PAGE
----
“If you construct within a factory setting, producing all your panels and joists there, then everything can be easily transported in one go before being assembled. So you’ve got less transportation to site, and you’ve got less time on site, all of which means you’re reducing emissions.” - Karl Stokes, MD - TG Escapes
Another important step to reaching carbon neutrality in our buildings is through the materials we use to construct each of them. Of these, timber is the most important, as we use it for both the frames of each building and the modular panels. All our timber comes from responsibly managed forests, with multiple trees planted for each one harvested. As trees absorb and store CO2 from the air, using it within our buildings will further help to balance carbon emissions.
We also use a range of other sustainable materials to help reduce emissions:
- All of the glass wool insulation we use is 80% recycled, one of the most sustainable options on the market.
- Whenever possible we use a screw pile or pad and pier technique for our foundations, which have considerably lower carbon emissions than concrete, and limit disruption to tree roots.
- We use Neolife SMART cladding, an eco material with excellent technical performance.
- We use aluminium in all our doors and windows, an energy-efficient and highly recyclable material.
The latest energy-saving technology
Alongside our fabric-first design approach and sustainable materials, there is a selection of additional elements we can use to boost energy efficiency, helping us to achieve net zero in operation or lifetime across our buildings:
- Heat Recovery Technology: We use MVHR (Mechanical Ventilation Heat Recovery) units for ventilation, which reduces heat loss from a building while maintaining excellent air quality.
- Solar Panels: Utilising solar panels across our buildings allows them to greatly decrease their mains energy consumption, and in some cases actually generate more energy than they need.
- Sun Pipes: Bringing natural light into our spaces reduces reliance on powered lights, offering fantastic energy savings over time.
- Light Sensors: When electric lights must be used, sensors ensure that no power is wasted.
- Percussion Taps: Similarly, opting for percussion taps greatly reduces wasted water.
- Sedum Roofs: Green roofs will absorb more carbon than they release while improving biodiversity and replacing any grass that has been removed to make way for a building.
“If you design properly around timber there’s very little offsetting to be done in a lot of cases, as many of these buildings generate more energy than they need.” - Mark Brown, Consultant - TG Escapes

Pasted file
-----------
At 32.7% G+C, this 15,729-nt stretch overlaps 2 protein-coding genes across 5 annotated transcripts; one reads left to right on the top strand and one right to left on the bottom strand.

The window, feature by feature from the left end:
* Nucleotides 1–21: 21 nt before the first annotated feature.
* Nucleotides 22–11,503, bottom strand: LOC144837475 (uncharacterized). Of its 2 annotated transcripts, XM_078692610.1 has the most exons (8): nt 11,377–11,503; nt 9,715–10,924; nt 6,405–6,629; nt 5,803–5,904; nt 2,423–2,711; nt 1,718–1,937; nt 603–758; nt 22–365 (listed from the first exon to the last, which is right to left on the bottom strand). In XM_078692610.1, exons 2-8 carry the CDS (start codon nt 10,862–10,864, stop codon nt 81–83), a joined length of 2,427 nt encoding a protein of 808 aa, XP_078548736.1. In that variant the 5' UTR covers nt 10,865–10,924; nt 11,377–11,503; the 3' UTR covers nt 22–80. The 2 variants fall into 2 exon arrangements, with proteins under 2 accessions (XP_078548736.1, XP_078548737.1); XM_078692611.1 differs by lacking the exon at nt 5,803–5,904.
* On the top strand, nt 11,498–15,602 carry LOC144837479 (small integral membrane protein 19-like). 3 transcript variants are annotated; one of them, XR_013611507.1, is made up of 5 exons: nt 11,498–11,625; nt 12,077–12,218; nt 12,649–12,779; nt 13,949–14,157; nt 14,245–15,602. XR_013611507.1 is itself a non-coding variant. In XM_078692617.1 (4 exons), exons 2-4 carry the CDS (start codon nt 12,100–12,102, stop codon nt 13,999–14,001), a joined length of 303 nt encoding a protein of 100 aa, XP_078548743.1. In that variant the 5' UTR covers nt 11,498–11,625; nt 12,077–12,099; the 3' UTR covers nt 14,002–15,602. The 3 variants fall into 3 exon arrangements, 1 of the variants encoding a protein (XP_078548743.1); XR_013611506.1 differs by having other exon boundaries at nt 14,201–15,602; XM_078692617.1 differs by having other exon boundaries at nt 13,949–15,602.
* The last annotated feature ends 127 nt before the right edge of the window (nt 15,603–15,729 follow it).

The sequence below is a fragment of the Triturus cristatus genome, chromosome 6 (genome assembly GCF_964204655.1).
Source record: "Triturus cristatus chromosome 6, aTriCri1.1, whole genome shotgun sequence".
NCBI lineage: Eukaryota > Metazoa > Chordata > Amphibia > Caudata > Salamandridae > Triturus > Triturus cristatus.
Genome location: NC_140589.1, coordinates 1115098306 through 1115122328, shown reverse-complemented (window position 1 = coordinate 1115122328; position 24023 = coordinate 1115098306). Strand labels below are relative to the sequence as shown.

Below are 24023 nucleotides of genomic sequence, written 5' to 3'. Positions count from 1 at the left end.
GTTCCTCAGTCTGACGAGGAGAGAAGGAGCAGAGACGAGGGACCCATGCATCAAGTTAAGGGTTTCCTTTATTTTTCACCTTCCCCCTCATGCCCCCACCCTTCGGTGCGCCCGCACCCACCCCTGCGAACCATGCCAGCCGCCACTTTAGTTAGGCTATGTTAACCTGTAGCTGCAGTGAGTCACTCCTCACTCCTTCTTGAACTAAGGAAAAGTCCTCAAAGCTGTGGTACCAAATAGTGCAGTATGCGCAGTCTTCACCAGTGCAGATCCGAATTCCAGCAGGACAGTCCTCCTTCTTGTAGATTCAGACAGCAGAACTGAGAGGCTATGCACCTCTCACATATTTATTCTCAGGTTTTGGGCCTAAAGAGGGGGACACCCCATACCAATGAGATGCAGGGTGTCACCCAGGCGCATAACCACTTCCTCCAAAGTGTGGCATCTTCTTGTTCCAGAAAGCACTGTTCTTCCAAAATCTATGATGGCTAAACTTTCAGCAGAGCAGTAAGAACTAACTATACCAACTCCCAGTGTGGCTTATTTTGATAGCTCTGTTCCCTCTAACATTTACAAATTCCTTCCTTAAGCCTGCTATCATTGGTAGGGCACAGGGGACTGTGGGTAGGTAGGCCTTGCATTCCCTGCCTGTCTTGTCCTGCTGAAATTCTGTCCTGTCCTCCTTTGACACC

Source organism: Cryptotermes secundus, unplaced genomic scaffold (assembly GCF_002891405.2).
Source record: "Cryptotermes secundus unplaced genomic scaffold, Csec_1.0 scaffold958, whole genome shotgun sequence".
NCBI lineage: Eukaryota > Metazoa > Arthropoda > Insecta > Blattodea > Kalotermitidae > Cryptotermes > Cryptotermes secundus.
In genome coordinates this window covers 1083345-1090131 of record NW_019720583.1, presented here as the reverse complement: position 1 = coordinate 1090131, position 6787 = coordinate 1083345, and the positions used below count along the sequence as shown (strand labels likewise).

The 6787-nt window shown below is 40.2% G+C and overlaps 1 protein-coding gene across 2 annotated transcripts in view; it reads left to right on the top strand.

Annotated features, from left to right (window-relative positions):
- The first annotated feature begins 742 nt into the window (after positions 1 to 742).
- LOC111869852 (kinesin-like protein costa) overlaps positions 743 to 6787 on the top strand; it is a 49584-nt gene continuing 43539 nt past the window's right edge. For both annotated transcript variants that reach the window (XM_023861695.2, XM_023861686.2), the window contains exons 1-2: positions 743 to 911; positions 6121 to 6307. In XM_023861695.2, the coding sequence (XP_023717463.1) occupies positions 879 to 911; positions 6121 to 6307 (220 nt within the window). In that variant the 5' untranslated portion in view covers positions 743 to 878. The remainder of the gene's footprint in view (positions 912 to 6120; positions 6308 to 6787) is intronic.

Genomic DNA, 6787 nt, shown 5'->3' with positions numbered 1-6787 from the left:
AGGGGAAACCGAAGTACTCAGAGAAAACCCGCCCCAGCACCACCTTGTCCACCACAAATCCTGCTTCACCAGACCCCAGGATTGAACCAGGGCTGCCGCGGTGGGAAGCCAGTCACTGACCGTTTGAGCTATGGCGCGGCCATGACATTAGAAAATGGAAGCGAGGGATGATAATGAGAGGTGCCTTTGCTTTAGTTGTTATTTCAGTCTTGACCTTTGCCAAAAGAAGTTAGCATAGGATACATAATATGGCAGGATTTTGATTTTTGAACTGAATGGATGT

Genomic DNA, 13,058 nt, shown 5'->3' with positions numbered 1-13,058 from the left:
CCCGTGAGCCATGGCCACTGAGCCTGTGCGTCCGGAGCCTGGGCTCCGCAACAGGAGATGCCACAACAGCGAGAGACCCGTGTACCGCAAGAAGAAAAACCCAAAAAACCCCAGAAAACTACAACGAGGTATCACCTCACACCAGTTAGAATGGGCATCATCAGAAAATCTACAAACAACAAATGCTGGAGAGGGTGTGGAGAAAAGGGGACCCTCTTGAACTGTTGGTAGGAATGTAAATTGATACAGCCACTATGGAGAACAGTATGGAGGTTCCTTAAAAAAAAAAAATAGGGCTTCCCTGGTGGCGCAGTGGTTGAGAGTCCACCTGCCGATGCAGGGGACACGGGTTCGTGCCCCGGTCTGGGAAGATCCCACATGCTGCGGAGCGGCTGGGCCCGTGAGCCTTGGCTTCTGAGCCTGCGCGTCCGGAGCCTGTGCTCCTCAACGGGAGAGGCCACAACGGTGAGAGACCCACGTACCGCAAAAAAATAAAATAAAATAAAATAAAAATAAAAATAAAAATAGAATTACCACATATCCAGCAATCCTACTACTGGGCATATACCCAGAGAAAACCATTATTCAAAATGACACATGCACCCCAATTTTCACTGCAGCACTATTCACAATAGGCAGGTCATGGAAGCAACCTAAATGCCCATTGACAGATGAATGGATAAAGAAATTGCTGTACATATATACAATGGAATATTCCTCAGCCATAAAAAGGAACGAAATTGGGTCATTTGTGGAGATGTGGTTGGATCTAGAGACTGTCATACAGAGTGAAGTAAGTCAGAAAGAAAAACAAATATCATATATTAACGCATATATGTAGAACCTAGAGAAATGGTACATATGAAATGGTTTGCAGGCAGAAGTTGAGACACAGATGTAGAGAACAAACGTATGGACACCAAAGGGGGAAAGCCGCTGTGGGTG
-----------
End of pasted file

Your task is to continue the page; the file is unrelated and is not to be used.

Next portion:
Thanks to our careful turnkey approach, we can limit our reliance on carbon offsetting, which is used as a crucial aspect of many Net Zero commitments, and has come under fire in recent years.
Concerns around carbon offsetting
In theory, carbon offsetting provides a fantastic way to minimise the damage created by industries that have limited avenues to reduce their emissions. Through a series of schemes, they can buy “Credits” in worldwide investments intended to reduce future carbon emissions.
However, recent analyses alleged that many rainforest offsets falsely overstated the levels of emissions being avoided, with critics warning that offsetting enabled continued fossil fuel reliance rather than pushing for vital decarbonisation.
As a construction company, we aim to reduce the carbon emissions of our buildings and manufacturing process as a primary goal, with responsible offsetting used to achieve Net Zero in lifetime on a case-by-case basis.
Helping education achieve Net Zero with modular schools and classrooms
We produced a Net-Zero multi-classroom block for Samuel Ryder Academy in St Albans. This project exemplifies how we achieve carbon neutrality through additions like air source heat pumps, hybrid active ventilation systems, and daylight-controlled LED lighting. The structure's 238 solar panels provide renewable power onsite, saving 25 tonnes of C02 from being released into the atmosphere within its first year. The students also benefit from ample natural light and views of the outdoors within a productive, comfortable learning space. Achieving an A+ rating, this Net Zero building acts as a showcase for what our team is able to achieve. Explore our other case studies.
Our carbon reduction commitments
As a business, we are also pushing towards Net Zero. TG Escapes have long prized our environmental commitments, from our Net Zero building projects to our 97% exception recycling benchmark. As we’ve laid out in our carbon reduction plan, we completed a comprehensive audit in 2022 and set aggressive reduction targets, pledging a 10% yearly cut in C02. This is a multi-pronged strategy involving everything from electric vehicle investments to business waste, travel, the upgrading of our facilities, and much more. Our goal is to be carbon neutral by 2024 and fully Net Zero by 2030.
Are you ready for carbon-neutral construction?
As the effects of the climate crisis intensify, and the window of opportunity to meaningfully limit its disastrous global implications shrinks, achieving true carbon neutrality in our built environment is an urgent moral and legal obligation. We work with consultants and contractors throughout the UK and the demand for Net Zero solutions is seeing continual growth. We rise to meet this challenge through a turnkey approach, prioritising offsite construction, sustainable materials, and energy-efficient design. All of our modular buildings can be specified to meet Net Zero in operation or lifetime.
We believe that modern methods of construction such as modular offer the best path towards meeting legal obligations while still offering durable, attractive buildings. Explore some of our amazing projects across the UK, and follow us to keep up to date with our latest articles.